A hangover (the technical name for which is veisalgia) is the combination of ailments that follow the heavy consumption of alcoholic beverages. Most commonly reported characteristics of hangovers include nausea, headaches, sensitivity to light and noise, thirst resulting from dehydration, and even mood swings that often favor sadness and displeasure. No doubt, since man first discovered spirits and their uplifting, intoxicating effects, he has similarly sought to find a remedy for the unpleasant mornings that follow any such evening of drunken euphoria.
Thursday, February 5th, 2009
PROHIBITION ALERT: And you’ll never guess where…
…Wrong again. It’s UTAH, the great state of fear-mongering.
Monkey See, Monkey Do (just look at this poor guy, made to dress like a peanut after watching Planters Peanuts commercials).
Apparently, Utah state legislators are pressing for laws that will restrict restaurants from making mixed drinks in view of minors seated in their establishment. According to senate president Michael Waddoups, such legislation is necessary to protect the “safety and mental future of our children.” As we all know by now, “monkey see… monkey do.” Lord help us, we can’t have our children driven to insanity by watching bartenders pour up drinks… shield their virgin eyes, and presumably wait until the drinks arrive safely at the table, where they may be consumed in full-view of youngsters far and wide.
Indeed, restaurants falling under this new proposed category of restriction will be forced to remodel if their bar is visible from main dining areas. Hey, while we’re at it, we might as well go ahead and ban people from being allowed to light cigarettes in front of minors as well, eh? Apparently the problem with mixed drinks, according to legislators, is the act of making them in front of youngsters instead of the far less harmful act of drinking them; therefore, if we continue to follow this logic, a ban on lighting cigarettes in view of minors should likely be passed as well. Granted, the act of smoking in front of kiddies ought to be fine and dandy, right?
Hell, let’s take no chances… why not go ahead and just kill two birds with one stone? Why not say all smokers have to sit at the bar from now on as well (which will already be shielded from the highly impressionable young eyes of our children, of course). After all, this is America the free, baby.
Wednesday, February 4th, 2009
In a report issued by the Associated Press earlier this week, the state of New Hampshire “is taking advantage of the bad economy by aggressively marketing less-expensive liquor to out-of-state customers.”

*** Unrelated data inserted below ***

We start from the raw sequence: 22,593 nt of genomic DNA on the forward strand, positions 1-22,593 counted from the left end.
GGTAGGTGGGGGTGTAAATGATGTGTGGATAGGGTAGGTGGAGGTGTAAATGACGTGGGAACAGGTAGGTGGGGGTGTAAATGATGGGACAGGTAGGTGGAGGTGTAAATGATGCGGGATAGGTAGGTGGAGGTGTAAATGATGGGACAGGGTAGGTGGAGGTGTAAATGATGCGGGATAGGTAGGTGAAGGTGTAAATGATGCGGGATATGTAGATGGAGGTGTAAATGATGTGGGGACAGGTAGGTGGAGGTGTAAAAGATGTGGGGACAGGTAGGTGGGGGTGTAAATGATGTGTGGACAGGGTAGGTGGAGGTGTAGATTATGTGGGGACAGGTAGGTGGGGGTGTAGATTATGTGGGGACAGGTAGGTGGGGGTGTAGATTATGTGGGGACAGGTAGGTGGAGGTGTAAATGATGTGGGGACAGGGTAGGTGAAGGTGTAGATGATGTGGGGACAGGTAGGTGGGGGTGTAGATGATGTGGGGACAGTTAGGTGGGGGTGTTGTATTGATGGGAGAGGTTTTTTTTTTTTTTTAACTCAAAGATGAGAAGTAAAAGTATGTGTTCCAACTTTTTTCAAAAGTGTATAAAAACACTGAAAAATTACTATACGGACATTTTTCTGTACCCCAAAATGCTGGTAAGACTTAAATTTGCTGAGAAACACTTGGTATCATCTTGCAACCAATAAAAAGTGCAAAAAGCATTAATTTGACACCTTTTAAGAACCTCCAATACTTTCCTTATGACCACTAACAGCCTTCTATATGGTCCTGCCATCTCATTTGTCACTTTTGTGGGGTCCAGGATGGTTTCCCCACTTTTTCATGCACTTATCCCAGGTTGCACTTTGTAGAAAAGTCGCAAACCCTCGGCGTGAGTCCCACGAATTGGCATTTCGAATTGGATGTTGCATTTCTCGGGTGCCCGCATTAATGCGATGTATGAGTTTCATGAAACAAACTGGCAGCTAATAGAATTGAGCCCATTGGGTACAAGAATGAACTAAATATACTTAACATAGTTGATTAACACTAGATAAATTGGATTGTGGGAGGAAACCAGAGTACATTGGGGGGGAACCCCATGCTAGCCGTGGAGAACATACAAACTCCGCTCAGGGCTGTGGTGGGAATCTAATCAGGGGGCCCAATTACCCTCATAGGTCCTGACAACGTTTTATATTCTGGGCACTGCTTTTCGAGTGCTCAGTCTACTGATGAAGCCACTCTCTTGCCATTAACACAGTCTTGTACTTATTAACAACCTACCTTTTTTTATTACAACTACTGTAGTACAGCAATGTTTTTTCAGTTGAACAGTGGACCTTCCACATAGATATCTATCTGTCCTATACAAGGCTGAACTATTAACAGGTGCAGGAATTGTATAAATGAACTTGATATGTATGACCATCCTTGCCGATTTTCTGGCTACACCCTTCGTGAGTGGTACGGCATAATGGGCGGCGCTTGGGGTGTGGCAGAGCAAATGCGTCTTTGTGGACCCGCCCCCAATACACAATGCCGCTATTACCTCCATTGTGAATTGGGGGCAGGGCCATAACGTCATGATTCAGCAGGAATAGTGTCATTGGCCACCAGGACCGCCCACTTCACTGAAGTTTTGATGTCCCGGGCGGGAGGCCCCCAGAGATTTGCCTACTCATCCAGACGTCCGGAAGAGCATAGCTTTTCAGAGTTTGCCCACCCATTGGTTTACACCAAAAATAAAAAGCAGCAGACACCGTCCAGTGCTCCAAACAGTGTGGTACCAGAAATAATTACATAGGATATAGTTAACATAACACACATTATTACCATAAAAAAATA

Drink to our Economy?
According to the report, liquor sales in the state are already roughly 4 percent higher than they were this time last year. Mark Bodi, chairman of the New Hampshire State Liquor Commission, shares that this most likely has a good bit to do with bargain-hunters coming from neighboring states. “Though wines priced above $25 a bottle are off, the state is seeing strong sales of cheaper boxed wine and larger sized bottles,” he says, also discussing Beer sales which have risen after being “flat” for half a decade. Oh wait, I get it. Beer sales had gone flat… heh heh…
This is only a small example of alcohol sales rising on a localized statewide level; New Hampshire in this instance. However, one must ask if the same sort of thing couldn’t happen much the same way in other states (or is it already occurring)? Is this further evidence of the notion that alcohol sales may indeed be a “recession-proof” industry of sorts?
Tuesday, January 27th, 2009
Let’s face it; nearly everyone I know is a health-freak these days (myself included). Granted, this mentality from time-to-time does seem to gravitate toward and hover around particular areas of the US (and the world, for that matter). Still, no matter where you go, what seems to clench the deal is seeing fast food restaurants like McDonalds and Taco Bell making renewed efforts to provide healthier alternatives to the time-tested standards on their menus; from the inclusion of whole-wheat buns with Premium Chicken sandwiches, to Taco Bell’s “Fresco” menu, which offers low-cal alternatives to items on the regular menu, available upon request.
It isn’t surprising, therefore, that the alcohol industry poses no exception to the trend toward lower caloric intake, organic components, and even environmentally “green” standards. Beverage World recently reported that sales of premium spirits are up 92 percent in the last year, in spite of the downward trends seen in the American economy. Similarly, USA Today points out that demand for organic spirits, especially in conjunction with drinks mixed using organic fruit juices and other natural flavoring, also appears to be on the rise. (more…)